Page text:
During the succeeding class period, students are placed in groups of 2, in which one student portrays the role of the mock patient and one student serves as the mock clinician. The mock patient is given a written template and debriefed by the educator for 3 to 5 minutes30  on information directly relevant to the case (Table 3). The mock patient is expected to rely on the information provided in the written template and their previous content knowledge to answer questions during the medical history and to complete the PROM instruments. During the CBS, the mock clinician obtains a thorough medical history and is required to administer the 2 previously gathered PROM instruments along with a brief explanation for why these instruments were selected. Immediately upon completion of the CBS, the mock clinician answers a series of questions related to the barriers to implementation of PROMs in clinical practice (Table 3). Students should recognize the length of time of PROM completion, frequently asked questions, questions that raise concern or may be misinterpreted, as well as how the information will impact the treatment and rehabilitation plan. While relying on their personal experiences with patient evaluation as well as their content knowledge on PROMs, educators should facilitate a discussion about the mock patient and mock clinician experiences after the exercise to ensure a thorough understanding of advantages, disadvantages, and strategies for each PROM integration.

Depending on when Tier 2 is implemented within an athletic training program's curriculum, students may have difficulty using the PROM to enhance rehabilitation and may require additional mentoring to ensure that each PROM is used effectively. Once the educator believes the learning outcomes have been achieved, Tier 3 may be implemented. The authors have completed Tiers 1 and 2 in a didactic evaluation course and Tiers 3 and 4 in a clinical course that is sequenced after that evaluation course. Therefore, the educator should also consider the curriculum sequencing and course learning outcomes to decide where integration of each tier would be most effective.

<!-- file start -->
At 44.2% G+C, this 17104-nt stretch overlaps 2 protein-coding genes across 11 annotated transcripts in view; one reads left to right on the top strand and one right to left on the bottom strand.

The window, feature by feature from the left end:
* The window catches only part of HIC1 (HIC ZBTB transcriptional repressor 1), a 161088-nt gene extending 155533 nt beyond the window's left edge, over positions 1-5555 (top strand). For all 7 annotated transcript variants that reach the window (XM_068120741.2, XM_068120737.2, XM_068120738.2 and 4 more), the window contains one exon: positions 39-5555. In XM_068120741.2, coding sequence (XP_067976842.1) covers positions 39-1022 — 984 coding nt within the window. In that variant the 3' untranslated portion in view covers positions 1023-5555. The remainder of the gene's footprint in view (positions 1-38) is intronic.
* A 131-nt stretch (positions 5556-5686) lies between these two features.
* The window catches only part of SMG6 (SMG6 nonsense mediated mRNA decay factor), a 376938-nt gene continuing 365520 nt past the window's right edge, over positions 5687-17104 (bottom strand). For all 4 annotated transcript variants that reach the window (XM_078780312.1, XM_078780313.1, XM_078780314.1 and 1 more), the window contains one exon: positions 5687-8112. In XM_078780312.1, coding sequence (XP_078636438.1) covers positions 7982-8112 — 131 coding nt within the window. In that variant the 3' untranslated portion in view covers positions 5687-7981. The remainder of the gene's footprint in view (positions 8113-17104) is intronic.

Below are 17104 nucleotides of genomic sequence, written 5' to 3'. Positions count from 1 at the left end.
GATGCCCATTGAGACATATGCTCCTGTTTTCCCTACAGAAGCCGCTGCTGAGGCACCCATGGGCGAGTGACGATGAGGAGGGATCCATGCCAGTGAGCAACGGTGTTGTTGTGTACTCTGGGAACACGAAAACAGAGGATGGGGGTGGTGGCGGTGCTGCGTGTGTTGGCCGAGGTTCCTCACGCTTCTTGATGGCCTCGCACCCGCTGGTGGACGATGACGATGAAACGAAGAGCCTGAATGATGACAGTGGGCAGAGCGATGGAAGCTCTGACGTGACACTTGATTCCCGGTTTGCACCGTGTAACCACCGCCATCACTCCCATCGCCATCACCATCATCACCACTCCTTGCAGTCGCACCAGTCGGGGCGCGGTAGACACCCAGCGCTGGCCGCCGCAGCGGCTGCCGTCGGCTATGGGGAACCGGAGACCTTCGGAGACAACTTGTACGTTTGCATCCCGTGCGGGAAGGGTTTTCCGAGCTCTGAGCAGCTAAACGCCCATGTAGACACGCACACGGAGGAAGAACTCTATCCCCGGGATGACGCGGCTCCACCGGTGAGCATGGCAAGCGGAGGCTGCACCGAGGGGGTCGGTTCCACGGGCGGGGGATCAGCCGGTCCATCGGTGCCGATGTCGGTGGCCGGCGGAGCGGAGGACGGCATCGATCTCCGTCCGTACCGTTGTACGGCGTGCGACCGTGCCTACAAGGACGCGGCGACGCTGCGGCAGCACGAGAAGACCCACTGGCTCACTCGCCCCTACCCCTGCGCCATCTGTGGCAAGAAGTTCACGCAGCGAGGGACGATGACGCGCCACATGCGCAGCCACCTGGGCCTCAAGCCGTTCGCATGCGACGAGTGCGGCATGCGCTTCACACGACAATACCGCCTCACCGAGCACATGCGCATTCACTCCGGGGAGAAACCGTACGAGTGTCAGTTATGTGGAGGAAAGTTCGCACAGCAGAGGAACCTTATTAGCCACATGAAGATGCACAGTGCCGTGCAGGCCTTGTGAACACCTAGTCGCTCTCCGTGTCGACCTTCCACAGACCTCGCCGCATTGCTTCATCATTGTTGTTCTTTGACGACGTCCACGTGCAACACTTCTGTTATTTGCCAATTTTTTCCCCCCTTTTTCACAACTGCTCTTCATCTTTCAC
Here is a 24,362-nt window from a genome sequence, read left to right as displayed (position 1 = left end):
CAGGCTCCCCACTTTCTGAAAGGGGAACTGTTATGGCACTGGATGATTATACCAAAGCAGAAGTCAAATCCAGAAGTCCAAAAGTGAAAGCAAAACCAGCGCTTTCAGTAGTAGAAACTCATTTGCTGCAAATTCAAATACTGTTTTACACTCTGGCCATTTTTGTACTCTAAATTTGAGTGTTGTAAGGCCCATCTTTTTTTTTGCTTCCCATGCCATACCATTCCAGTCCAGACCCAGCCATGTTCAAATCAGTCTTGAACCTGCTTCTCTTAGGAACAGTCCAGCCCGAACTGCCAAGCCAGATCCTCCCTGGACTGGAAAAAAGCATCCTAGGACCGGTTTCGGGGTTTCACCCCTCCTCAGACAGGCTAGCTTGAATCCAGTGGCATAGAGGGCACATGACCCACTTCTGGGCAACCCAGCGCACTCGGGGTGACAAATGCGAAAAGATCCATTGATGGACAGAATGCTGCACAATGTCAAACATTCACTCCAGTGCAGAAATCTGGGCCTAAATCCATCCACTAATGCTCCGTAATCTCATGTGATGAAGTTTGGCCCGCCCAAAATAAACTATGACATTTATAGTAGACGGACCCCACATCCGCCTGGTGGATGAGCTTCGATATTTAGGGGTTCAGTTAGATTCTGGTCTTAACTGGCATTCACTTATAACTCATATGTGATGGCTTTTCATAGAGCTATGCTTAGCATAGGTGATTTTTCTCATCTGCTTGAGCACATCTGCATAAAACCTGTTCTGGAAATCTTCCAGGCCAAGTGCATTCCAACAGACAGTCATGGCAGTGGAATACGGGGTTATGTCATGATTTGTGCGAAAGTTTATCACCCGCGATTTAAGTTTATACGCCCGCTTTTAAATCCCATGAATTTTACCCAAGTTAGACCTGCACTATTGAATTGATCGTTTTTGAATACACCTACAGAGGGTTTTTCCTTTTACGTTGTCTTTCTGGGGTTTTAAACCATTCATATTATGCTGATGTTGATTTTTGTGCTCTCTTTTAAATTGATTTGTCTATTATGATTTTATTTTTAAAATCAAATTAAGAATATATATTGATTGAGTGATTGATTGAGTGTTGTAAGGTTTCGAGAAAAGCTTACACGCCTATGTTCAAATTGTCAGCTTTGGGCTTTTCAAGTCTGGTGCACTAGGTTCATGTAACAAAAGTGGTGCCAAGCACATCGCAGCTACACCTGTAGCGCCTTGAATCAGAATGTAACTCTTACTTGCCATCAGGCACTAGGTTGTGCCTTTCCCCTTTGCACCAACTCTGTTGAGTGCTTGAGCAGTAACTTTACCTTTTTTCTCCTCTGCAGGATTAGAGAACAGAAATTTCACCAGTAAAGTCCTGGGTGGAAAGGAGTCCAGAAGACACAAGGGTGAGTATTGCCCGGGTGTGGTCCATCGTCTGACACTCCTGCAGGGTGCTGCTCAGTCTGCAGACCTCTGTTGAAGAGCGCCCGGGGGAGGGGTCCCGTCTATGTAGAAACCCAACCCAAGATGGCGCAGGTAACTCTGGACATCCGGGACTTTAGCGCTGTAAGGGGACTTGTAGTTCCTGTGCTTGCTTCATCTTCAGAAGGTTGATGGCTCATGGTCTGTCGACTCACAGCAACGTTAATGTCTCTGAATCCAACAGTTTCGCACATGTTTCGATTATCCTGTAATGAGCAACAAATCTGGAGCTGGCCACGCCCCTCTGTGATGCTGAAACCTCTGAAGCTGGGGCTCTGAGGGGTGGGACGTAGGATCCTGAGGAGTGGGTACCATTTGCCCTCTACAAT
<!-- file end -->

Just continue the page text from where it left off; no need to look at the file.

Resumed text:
Tier 3: The Authentic Experience

The purpose of Tier 3 is to have the student integrate PROMs during a real-time patient encounter, which encourages the students' transfer of knowledge to clinical practice.34,35  Students value authentic experiences, as identified by Mensch and Ennis,36  and therefore the authors feel an authentic encounter is critical to embed in the curriculum not only because it raises the level of cognitive function with the subject matter but also because it encourages the students to appreciate the transfer of standards to clinical practice. The recommended Tier 3 assignment, as outlined in Table 4, allows for interaction with the preceptor, which in turn may provide an opportunity for reciprocal learning to occur.37,38  As previously discussed, superior teaching lends to student learning17 ; therefore, the preceptor should not feel “siloed,” as the outcome in this tier is to bridge the gap between didactic and clinical education. The preceptor may lack knowledge in the area of PROMs or may have difficulty educating and assessing the students' implementation of the instrument during patient care. To accommodate various levels of content and teacher expertise,11  it is important for the educator to maintain lines of communication with the preceptor to clarify and reinforce theoretical concepts as well as the skills related to dissemination and interpretation of PROMs. Additionally, educators may share structured learning11,12  opportunities related to this content so preceptors are able to gain subject matter knowledge. Given the proposed outcomes of this portion of the assignment, students should be permitted the appropriate amount of time to integrate the PROM in clinical practice in order to fully appreciate the effectiveness of the PROM on patient assessment findings and to use the findings to develop a treatment plan. Therefore, the authors allow the student the entire semester to implement PROMs, multiple times, with the same patient. This encourages the preferred real-time patient encounter30  while accommodating the timetable of the preceptor.39